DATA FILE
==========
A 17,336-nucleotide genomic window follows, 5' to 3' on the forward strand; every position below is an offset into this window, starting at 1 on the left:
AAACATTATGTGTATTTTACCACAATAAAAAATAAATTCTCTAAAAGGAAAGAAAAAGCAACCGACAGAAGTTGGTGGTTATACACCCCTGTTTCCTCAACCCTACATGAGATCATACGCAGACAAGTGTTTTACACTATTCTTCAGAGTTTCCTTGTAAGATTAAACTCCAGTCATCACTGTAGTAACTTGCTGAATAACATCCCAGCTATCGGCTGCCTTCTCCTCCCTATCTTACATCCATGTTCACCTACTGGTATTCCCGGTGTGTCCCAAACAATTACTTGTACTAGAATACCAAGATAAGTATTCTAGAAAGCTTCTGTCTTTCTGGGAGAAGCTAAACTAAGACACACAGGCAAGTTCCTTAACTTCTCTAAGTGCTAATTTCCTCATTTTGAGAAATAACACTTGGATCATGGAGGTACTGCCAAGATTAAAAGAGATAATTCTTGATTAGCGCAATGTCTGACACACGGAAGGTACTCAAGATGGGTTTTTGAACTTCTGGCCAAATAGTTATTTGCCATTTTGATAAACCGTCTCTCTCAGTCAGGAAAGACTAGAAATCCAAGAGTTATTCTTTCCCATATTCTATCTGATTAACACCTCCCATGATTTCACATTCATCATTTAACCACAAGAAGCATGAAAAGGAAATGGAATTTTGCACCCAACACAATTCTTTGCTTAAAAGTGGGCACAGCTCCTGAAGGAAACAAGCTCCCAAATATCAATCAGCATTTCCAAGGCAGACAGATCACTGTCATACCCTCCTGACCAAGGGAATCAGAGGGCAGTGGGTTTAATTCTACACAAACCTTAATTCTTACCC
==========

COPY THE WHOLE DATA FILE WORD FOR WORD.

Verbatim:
A 17,336-nucleotide genomic window follows, 5' to 3' on the forward strand; every position below is an offset into this window, starting at 1 on the left:
AAACATTATGTGTATTTTACCACAATAAAAAATAAATTCTCTAAAAGGAAAGAAAAAGCAACCGACAGAAGTTGGTGGTTATACACCCCTGTTTCCTCAACCCTACATGAGATCATACGCAGACAAGTGTTTTACACTATTCTTCAGAGTTTCCTTGTAAGATTAAACTCCAGTCATCACTGTAGTAACTTGCTGAATAACATCCCAGCTATCGGCTGCCTTCTCCTCCCTATCTTACATCCATGTTCACCTACTGGTATTCCCGGTGTGTCCCAAACAATTACTTGTACTAGAATACCAAGATAAGTATTCTAGAAAGCTTCTGTCTTTCTGGGAGAAGCTAAACTAAGACACACAGGCAAGTTCCTTAACTTCTCTAAGTGCTAATTTCCTCATTTTGAGAAATAACACTTGGATCATGGAGGTACTGCCAAGATTAAAAGAGATAATTCTTGATTAGCGCAATGTCTGACACACGGAAGGTACTCAAGATGGGTTTTTGAACTTCTGGCCAAATAGTTATTTGCCATTTTGATAAACCGTCTCTCTCAGTCAGGAAAGACTAGAAATCCAAGAGTTATTCTTTCCCATATTCTATCTGATTAACACCTCCCATGATTTCACATTCATCATTTAACCACAAGAAGCATGAAAAGGAAATGGAATTTTGCACCCAACACAATTCTTTGCTTAAAAGTGGGCACAGCTCCTGAAGGAAACAAGCTCCCAAATATCAATCAGCATTTCCAAGGCAGACAGATCACTGTCATACCCTCCTGACCAAGGGAATCAGAGGGCAGTGGGTTTAATTCTACACAAACCTTAATTCTTACCC